But, maybe that’s the point. Maybe this text is an example in the Old Testament where an action is recorded, not endorsed. Elijah does demonstrate God’s existence and power, and we should seek to do the same. Elijah does have the courage to stand as one against many (though one + God is the majority – not mine, heard it somewhere before). Those are good things. Yet their slaughter cannot be a good thing, right?
God’s love for his enemies isn’t just a New Testament idea, either. There are other examples where God’s enemies are drawn to himself. Technically, every sinning soul is an enmity with God (Rom. 8). So, technically, Abram was an enemy before being called. And, the same would be true of all the other Old Testament saints. Could it be Elijah hadn’t grasped this aspect of God’s character? Could it be that the OT honestly records Elijah’s actions based upon still incomplete knowledge of God? I’m not sure why this isn’t possible. Jesus is the final, full revelation of God’s character, right? If that is so, and I believe it is, then doesn’t that mean that all other revelation up to that point was incomplete (notice I am not saying unhelpful, outdated, inaccurate, fallible, errant, etc.). If I’m running a marathon, miles 1-25 are rather significant, aren’t they? I’d think so.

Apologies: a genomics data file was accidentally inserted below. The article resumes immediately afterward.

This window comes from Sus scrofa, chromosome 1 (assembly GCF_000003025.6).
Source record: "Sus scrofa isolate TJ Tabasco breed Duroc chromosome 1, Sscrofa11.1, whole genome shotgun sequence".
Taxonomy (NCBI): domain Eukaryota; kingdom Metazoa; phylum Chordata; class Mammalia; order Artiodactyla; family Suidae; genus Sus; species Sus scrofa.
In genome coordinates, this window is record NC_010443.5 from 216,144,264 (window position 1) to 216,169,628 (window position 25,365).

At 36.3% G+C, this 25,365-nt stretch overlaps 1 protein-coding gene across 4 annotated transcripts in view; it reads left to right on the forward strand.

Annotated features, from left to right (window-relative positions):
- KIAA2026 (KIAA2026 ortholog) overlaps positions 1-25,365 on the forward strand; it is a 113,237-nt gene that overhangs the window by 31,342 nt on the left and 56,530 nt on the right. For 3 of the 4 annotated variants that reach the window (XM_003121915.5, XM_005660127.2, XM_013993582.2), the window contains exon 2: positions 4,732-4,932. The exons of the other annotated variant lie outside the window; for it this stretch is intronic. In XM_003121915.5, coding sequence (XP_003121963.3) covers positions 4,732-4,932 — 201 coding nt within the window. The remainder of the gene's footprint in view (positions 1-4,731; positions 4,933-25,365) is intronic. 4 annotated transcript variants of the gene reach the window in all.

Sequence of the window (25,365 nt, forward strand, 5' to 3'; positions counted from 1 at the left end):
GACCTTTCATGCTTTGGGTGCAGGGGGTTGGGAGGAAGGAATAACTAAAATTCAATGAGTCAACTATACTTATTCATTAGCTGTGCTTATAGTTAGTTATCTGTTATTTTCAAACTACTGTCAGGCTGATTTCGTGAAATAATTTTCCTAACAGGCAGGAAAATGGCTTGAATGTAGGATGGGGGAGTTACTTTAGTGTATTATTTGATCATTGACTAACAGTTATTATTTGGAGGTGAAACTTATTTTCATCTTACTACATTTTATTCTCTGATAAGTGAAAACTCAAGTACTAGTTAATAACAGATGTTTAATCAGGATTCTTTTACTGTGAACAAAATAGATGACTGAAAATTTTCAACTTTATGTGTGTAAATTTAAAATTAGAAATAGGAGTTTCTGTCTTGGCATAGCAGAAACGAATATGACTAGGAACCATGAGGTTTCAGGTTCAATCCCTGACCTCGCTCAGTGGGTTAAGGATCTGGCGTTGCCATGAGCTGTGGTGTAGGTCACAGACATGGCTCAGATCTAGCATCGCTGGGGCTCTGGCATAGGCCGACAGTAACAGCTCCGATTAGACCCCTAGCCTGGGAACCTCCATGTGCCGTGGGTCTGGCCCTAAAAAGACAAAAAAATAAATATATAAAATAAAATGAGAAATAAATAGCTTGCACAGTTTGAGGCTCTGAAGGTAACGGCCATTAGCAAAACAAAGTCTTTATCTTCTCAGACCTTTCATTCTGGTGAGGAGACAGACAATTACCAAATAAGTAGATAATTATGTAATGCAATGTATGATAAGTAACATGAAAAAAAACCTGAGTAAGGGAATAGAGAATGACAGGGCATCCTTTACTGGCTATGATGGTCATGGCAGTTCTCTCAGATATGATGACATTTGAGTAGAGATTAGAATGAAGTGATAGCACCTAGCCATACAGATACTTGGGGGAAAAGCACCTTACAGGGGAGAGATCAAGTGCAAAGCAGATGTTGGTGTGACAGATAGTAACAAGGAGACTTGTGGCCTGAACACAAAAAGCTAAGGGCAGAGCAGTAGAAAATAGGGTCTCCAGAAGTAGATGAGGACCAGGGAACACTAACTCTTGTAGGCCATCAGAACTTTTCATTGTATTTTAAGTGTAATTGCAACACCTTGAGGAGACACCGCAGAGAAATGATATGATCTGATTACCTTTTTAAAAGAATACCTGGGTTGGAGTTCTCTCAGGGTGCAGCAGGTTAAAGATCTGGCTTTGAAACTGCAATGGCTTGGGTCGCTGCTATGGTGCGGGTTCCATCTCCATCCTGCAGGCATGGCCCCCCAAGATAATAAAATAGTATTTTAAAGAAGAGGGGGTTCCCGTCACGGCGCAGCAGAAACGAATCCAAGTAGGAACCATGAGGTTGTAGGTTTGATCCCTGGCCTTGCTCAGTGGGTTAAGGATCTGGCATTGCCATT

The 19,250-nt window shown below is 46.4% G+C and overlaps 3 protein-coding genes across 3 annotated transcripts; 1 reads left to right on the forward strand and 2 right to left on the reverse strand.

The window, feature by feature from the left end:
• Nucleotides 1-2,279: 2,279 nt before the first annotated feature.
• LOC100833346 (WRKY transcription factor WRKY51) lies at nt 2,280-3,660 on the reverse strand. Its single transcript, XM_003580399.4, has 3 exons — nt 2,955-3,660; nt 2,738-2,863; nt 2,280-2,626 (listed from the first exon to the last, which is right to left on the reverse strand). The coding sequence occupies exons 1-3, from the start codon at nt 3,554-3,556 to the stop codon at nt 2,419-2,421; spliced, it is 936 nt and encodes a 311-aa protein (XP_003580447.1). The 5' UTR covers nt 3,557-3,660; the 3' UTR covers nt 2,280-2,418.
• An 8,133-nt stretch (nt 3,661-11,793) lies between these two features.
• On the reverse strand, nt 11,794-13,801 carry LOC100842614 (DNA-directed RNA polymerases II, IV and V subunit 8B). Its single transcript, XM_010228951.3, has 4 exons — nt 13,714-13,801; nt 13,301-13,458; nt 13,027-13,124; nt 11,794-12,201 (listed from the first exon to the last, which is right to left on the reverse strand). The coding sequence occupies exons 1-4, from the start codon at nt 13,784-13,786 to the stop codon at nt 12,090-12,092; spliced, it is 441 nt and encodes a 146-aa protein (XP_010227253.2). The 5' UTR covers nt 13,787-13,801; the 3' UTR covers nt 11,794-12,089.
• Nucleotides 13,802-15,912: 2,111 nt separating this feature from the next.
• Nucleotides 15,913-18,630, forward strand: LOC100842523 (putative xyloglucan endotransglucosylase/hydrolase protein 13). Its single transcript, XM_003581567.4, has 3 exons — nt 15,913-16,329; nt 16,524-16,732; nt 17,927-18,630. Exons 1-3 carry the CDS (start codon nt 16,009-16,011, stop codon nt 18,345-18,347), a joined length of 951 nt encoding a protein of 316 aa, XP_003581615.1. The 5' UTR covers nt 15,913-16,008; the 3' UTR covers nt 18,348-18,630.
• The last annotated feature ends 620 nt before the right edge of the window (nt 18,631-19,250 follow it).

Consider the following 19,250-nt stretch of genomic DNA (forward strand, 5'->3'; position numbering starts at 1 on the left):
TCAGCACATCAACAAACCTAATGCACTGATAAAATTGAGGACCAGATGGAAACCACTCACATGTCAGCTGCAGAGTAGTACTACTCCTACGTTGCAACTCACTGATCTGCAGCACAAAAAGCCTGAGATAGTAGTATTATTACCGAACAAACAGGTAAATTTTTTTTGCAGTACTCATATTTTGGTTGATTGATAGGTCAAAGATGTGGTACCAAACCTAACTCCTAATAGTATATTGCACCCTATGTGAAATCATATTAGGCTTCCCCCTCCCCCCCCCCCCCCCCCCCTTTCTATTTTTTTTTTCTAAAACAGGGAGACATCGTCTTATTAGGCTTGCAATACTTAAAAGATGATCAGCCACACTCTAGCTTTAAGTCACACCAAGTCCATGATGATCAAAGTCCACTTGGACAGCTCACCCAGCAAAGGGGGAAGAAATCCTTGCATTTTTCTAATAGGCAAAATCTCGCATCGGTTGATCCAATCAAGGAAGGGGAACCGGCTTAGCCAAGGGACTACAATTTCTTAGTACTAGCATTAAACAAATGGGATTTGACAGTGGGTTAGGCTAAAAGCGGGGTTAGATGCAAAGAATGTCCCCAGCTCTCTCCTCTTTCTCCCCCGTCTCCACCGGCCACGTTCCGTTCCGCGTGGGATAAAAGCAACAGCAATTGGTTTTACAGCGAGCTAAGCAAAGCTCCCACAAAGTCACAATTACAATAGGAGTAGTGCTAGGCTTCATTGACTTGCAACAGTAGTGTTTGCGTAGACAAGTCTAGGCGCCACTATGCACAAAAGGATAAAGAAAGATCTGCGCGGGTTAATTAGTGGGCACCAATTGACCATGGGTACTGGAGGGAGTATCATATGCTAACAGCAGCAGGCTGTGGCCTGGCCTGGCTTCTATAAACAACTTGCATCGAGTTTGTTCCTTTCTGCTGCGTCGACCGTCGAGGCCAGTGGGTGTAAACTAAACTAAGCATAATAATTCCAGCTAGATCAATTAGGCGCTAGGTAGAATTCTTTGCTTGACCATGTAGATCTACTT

Jesus tells us to love our enemies. But, this command to love our enemies isn’t empty words. Rather, they are our proper response to his love for us, while we were enemies, too (Romans 5). Once we look at the cross and look back, does Elijah’s killing of the prophets line up with Jesus’ command to love our enemies? And, if it doesn’t, does it take anything away from the “inspiration” of the book? No. That is my point.
Allow the Old Testament to speak honestly about man’s condition. Allow the Old Testament to continue leading towards Christ. Why assume that Elijah knew all that we know about God’s character? Can we not allow for the possibility that Elijah made a mistake in killing the prophets of Baal? I sure know I make mistakes. And, what does these mistakes ultimately do? That’s the beauty of it. Our mistakes point to God’s greatness.
Elijah messed up (though, admittedly you don’t have to agree). His mess up serves to highlight the magnificence of God’s grace and love in Jesus. He loved his enemies. When they nailed him to a tree, Jesus said, “Father, forgive them. They don’t know what they are doing.” Likewise, David’s mistakes, Abraham’s mistakes, or even my mistakes all point to the matchless perfection of our God and King. Our sins and rebellions pale in comparison to his love and acceptance of us in Jesus Christ. Where we fail, he remains faultless. Maybe that’s the message of some of the hard passages of the New Testament. Maybe, if we really listen to the Old Testament, we hear the longing and need man has for Jesus. Maybe that’s the point.